A bill to enhance transparency and accountability in Canada’s export controls and allow accession to the Arms Trade Treaty


Canada’s existing system of export controls meets or exceeds the majority of ATT provisions, but to both enhance transparency and fully comply with the treaty, legislative amendments are proposed to the Export and Import Permits Act (EIPA) and one section of the Criminal Code of Canada that will:

  1. establish controls over brokering in military goods between two countries outside of Canada;
  2. create a legal obligation for the Minister of Foreign Affairs to consider certain assessment criteria before authorizing permits; and
  3. increase the maximum fine under the EIPA from $25,000 to $250,000 for summary conviction offences.

A short description of the legislative amendments required to accede to the ATT follows.

A new system to regulate arms brokering

To meet its obligations under article 10 of the ATT, Canada is required to implement brokering controls. Under the proposed bill, brokering is defined as arranging or negotiating a transaction that relates to the movement of goods or technology (on a new Brokering Control List) from a foreign country to another foreign country.

The bill will amend the EIPA to prohibit brokering transactions involving the movement of arms from one foreign country to another foreign country, without a permit; this applies to any person or organization in Canada, as well as to any Canadian citizen, permanent resident, or Canadian organization abroad.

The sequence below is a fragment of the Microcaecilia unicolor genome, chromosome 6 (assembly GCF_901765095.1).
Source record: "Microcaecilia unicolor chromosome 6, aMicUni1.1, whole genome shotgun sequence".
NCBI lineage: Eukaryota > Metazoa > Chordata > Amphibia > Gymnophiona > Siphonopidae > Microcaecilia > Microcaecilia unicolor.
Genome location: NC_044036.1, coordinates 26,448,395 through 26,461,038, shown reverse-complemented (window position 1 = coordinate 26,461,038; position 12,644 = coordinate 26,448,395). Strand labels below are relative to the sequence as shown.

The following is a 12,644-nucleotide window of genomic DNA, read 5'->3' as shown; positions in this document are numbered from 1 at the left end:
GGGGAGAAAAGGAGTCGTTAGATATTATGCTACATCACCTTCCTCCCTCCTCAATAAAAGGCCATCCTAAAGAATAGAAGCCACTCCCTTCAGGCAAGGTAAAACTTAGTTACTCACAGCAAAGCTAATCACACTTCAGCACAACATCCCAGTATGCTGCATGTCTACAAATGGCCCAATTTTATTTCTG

Canada’s brokering controls will exceed the ATT requirements by covering more goods and technology, by controlling brokering by Canadians abroad, and by weighing brokering transactions against the ATT’s assessment factors.

This legislation will be further specified through a series of regulations. These regulations will set out: the scope of items and activities captured by brokering controls; specific requirements when applying for a brokering permit; and expedited measures for lower-risk transfers.

Mandatory assessment factors for permits

Article 7 of the ATT requires that each state party take several factors into consideration before authorizing the export of items covered by the treaty. While Canada already considers most of these factors, some are not explicitly considered, and the bill formalizes this accountability process by establishing a new legal obligation for the Minister of Foreign Affairs.

The factors that the Minister must take into account, under the ATT, will be listed in a new regulation, which will be enacted following Royal Assent. This regulation will include the specific obligations contained in article 7 of the ATT, notably the risk that the specific good or technology would be used to contribute to or undermine peace and security, or that it could be used to commit or facilitate:

  • a serious violation of international humanitarian law or international human rights law;
  • an act of terrorism or an act relating to transnational organized crime; or
  • a serious act of either gender-based violence or violence against women and children.

Canada will accede to the ATT after the bill receives Royal Assent and the necessary regulations that flow from it are implemented.

Stronger export controls and transparency in Canada

The bill also introduces other changes, indirectly related to the ATT, which will directly strengthen Canada’s export control system. It designates, by law, an annual May 31 deadline for the federal government to table two reports in Parliament: the Report on the Administration of the Export and Import Permits Act, and the Report on Exports of Military Goods from Canada. The government is also working with interested stakeholders to enhance transparency by making these reports clearer and more user-friendly.

The proposed legislation is consistent with Canada’s existing export controls and system of assessing export permit applications. The proposed changes will not impact the legitimate and lawful use of sporting firearms.

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